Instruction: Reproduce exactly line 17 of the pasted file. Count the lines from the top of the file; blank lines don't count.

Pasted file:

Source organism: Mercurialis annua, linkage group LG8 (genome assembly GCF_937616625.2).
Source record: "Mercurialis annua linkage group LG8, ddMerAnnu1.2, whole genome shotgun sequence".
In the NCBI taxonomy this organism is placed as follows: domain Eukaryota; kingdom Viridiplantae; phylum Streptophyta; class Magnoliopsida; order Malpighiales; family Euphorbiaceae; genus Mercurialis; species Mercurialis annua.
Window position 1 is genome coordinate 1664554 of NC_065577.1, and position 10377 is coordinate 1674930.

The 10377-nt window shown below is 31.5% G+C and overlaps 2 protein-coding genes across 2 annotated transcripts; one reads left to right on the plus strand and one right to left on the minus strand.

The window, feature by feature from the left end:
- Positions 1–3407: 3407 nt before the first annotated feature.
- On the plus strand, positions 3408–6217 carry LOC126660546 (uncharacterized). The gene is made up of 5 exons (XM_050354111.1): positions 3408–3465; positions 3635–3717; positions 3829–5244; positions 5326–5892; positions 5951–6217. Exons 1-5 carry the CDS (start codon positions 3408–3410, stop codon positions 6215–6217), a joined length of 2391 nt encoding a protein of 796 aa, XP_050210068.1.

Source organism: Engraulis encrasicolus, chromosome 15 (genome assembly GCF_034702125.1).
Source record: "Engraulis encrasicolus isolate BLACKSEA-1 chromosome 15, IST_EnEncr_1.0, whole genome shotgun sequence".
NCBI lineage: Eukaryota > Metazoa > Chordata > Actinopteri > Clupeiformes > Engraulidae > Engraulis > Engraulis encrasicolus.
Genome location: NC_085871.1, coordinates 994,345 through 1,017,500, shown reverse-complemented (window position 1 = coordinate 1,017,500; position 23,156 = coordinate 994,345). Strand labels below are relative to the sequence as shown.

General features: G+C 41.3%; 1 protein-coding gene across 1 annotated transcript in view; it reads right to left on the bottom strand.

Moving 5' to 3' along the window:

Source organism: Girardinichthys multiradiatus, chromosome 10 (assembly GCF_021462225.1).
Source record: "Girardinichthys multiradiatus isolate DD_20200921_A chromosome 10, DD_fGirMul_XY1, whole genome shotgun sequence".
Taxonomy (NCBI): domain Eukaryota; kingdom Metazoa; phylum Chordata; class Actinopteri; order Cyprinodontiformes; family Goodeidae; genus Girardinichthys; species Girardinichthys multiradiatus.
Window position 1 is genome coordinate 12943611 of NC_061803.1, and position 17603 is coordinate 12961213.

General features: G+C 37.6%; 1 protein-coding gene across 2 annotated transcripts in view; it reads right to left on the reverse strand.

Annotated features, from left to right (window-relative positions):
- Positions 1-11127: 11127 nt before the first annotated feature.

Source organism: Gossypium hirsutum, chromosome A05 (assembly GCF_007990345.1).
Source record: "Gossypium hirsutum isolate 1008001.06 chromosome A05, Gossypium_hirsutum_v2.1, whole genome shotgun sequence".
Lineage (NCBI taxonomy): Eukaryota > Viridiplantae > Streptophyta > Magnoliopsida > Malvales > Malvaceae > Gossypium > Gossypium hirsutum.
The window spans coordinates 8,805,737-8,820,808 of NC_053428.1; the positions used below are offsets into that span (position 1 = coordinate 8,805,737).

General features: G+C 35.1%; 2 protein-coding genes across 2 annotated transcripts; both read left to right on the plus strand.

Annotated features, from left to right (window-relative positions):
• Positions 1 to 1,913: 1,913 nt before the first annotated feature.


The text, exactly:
Taxonomy (NCBI): domain Eukaryota; kingdom Metazoa; phylum Chordata; class Actinopteri; order Cyprinodontiformes; family Goodeidae; genus Girardinichthys; species Girardinichthys multiradiatus.